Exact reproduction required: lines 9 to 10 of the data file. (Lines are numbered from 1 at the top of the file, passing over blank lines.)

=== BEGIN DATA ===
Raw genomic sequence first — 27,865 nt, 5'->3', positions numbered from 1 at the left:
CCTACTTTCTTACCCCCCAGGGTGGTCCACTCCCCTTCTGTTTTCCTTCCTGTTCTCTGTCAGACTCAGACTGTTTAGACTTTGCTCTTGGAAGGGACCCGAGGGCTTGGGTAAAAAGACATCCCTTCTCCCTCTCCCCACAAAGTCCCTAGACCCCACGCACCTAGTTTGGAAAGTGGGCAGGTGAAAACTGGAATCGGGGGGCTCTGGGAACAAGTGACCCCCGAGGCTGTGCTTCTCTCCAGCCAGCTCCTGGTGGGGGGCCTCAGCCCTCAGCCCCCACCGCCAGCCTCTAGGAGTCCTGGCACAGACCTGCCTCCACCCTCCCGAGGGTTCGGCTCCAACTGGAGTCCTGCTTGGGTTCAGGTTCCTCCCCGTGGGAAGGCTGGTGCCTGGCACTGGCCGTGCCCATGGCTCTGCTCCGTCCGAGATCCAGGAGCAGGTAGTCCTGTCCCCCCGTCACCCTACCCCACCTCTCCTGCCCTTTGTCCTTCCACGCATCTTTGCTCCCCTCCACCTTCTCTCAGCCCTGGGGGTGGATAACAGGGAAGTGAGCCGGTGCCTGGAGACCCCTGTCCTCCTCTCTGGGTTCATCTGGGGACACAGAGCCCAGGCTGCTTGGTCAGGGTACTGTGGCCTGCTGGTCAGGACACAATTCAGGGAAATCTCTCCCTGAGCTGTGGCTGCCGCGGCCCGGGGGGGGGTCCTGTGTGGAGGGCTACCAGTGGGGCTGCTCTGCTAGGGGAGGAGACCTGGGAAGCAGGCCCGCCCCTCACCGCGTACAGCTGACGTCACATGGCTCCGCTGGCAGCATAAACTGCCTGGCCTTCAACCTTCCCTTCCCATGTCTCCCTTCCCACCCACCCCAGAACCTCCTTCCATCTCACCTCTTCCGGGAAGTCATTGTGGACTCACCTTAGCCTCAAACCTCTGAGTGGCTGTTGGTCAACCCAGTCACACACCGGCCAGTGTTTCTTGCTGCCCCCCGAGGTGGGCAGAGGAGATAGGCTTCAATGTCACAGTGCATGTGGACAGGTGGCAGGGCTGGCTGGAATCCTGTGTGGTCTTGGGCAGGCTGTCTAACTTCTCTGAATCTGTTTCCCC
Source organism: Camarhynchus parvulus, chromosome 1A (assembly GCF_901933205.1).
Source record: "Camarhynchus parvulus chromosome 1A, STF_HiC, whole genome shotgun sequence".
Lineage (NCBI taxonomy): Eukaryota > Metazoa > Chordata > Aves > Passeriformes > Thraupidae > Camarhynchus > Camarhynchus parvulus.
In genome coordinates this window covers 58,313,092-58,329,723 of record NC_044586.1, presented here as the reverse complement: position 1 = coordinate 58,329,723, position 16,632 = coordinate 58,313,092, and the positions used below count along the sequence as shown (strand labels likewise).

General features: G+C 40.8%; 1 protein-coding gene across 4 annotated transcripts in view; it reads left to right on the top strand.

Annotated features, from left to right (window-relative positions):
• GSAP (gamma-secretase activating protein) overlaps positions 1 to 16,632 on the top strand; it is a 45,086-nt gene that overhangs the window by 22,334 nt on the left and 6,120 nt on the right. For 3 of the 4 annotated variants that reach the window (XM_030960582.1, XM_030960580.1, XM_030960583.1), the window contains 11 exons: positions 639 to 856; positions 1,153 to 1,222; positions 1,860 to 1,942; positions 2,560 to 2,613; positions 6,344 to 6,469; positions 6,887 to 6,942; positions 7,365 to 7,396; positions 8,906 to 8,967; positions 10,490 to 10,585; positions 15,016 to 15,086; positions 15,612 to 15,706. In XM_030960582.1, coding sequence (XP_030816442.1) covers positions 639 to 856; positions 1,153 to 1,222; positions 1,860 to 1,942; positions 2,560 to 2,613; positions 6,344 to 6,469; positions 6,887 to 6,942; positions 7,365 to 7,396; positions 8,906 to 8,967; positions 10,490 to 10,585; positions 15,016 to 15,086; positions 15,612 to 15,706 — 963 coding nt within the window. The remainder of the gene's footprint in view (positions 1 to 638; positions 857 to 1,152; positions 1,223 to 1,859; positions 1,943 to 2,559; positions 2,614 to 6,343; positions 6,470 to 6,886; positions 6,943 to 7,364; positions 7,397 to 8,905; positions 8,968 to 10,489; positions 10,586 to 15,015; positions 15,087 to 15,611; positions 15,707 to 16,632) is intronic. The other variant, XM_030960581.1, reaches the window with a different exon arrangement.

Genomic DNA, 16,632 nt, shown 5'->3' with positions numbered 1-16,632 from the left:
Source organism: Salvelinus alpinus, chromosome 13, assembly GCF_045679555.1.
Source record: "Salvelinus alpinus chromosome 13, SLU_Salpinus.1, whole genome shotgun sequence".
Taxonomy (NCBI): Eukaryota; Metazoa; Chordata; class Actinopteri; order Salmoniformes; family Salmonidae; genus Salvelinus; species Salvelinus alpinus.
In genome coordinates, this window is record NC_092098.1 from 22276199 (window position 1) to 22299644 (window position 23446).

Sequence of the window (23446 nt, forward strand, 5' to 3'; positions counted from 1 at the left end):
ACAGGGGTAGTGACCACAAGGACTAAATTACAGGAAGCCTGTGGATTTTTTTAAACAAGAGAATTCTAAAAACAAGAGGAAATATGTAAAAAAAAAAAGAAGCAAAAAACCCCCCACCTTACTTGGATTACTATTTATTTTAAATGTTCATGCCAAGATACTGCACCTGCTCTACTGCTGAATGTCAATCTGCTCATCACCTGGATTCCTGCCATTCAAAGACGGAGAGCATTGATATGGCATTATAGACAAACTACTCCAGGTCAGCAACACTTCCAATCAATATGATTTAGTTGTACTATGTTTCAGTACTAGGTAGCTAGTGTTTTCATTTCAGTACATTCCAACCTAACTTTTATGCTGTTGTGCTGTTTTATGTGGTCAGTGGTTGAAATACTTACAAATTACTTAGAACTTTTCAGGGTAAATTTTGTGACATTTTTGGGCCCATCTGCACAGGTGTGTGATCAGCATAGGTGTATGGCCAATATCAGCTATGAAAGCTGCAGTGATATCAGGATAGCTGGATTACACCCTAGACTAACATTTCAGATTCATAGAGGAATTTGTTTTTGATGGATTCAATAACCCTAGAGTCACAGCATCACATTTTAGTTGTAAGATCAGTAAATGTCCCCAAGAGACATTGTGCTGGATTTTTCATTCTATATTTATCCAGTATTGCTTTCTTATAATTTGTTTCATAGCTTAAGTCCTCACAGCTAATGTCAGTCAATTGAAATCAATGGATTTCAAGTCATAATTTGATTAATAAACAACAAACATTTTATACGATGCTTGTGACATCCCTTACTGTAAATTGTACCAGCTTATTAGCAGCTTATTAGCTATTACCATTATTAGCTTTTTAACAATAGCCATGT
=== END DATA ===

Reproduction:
• GSAP (gamma-secretase activating protein) overlaps positions 1 to 16,632 on the top strand; it is a 45,086-nt gene that overhangs the window by 22,334 nt on the left and 6,120 nt on the right. For 3 of the 4 annotated variants that reach the window (XM_030960582.1, XM_030960580.1, XM_030960583.1), the window contains 11 exons: positions 639 to 856; positions 1,153 to 1,222; positions 1,860 to 1,942; positions 2,560 to 2,613; positions 6,344 to 6,469; positions 6,887 to 6,942; positions 7,365 to 7,396; positions 8,906 to 8,967; positions 10,490 to 10,585; positions 15,016 to 15,086; positions 15,612 to 15,706. In XM_030960582.1, coding sequence (XP_030816442.1) covers positions 639 to 856; positions 1,153 to 1,222; positions 1,860 to 1,942; positions 2,560 to 2,613; positions 6,344 to 6,469; positions 6,887 to 6,942; positions 7,365 to 7,396; positions 8,906 to 8,967; positions 10,490 to 10,585; positions 15,016 to 15,086; positions 15,612 to 15,706 — 963 coding nt within the window. The remainder of the gene's footprint in view (positions 1 to 638; positions 857 to 1,152; positions 1,223 to 1,859; positions 1,943 to 2,559; positions 2,614 to 6,343; positions 6,470 to 6,886; positions 6,943 to 7,364; positions 7,397 to 8,905; positions 8,968 to 10,489; positions 10,586 to 15,015; positions 15,087 to 15,611; positions 15,707 to 16,632) is intronic. The other variant, XM_030960581.1, reaches the window with a different exon arrangement.

Genomic DNA, 16,632 nt, shown 5'->3' with positions numbered 1-16,632 from the left: